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Maybe apes do experience regret, and even guilt, but that doesn't necessarily apply to canids. But who knows?

My dog has never expressed either emotion. Ever. If I'm feeling grumpy and growl at my Golden: "Knock it off or I'll @#!%* kill you!", my dog wags and does the "YAY! Daddy's gonna @#!%* kill me!" hop. I think I need to find a workshop that will help me increase my scariness.
 

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I think SOME dogs may experience guilt and others not so much.

Strauss is a good example. There have been times when I've come in the house, and he IMMEDIATELY runs to his kennel, ears back, head down....I have seen NOTHING out of order in the house, found nothing destroyed, no odors. I look at him in his kennel and he's doin gthe "Please don't kill me" tail wag with the "I am SO sorry" ears and "Do you still love me?" eyes.

I'll just be overall confused, walk away...and suddenly find the "thing that's wrong". He hasn't had time for me to actually GET angry because I don't know what's wrong yet...
 

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I don't know if I would exactly call it feeling guilty.

Regret at some level? Maybe, I doubt it's as abstract a concept as what we do with guilt or regret if they do feel it.

I'm with the researcher though, seems a necessary thing at some level for a highly social mammal in a complex social group.

As for looking guilty? Oh yes. What motivates the display I don't think we really know completely.
 

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Guilt implies empathy towards whomever was "wronged"...like "I'm sorry I upset you, what can I do to make up for it?" or maybe, an understanding of how YOU would feel if someone did the same to you or yours. There is a sense of responsibility in guilt.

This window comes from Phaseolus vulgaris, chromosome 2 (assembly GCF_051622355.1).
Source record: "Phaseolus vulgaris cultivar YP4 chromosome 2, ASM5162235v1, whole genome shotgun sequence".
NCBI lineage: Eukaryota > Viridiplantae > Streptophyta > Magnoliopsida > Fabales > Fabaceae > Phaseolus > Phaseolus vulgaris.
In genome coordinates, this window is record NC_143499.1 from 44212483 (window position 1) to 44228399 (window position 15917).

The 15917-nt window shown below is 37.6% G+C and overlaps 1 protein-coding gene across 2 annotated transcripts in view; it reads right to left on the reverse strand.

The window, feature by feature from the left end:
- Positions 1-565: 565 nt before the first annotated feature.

Regret implies, " I shouldn't have done it because I am now in trouble" or "I should have done this instead so that I would have gotten the reward/good stuff". A sense of loss, disappointment or dissatisfaction.

This may sound niggling, even a splitting of hairs..but there is an essential difference between the two. One shows an awareness of cause and effect involving OTHERS and the other an awareness of cause and effect regarding themselves.

I do believe that regret is evident in dogs (or any animal) or else why would rewarding a behaviour work, but not rewarding it results in extinction? If you can learn a reward is coming and ANTICIPATE it, then there would logically be regret or disappointment if the behaviour did not receive the expected result...often resulting in a change of behaviour...like when a dog "throws" a series of behaviour at the trainer, trying to figure out which one is going to get the reward.

Guilt is a bit more difficult to ascertain as it is more about how others FEEL. I'm not saying it does not exist in dogs but does require a much higher level of emotional intelligence than can be proven. My friend says dogs are "innocently selfish" as they do what works for them, this is the basis of training...assuming they do not do what works for their owners, unless it is mutually beneficial.

Hope that made sense.
 

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There have been times when I've come in the house, and he IMMEDIATELY runs to his kennel, ears back, head down....I have seen NOTHING out of order in the house, found nothing destroyed, no odors. I look at him in his kennel and he's doin gthe "Please don't kill me" tail wag with the "I am SO sorry" ears and "Do you still love me?" eyes.
He's prolly been on your computer looking at PORN (work-safe).
 
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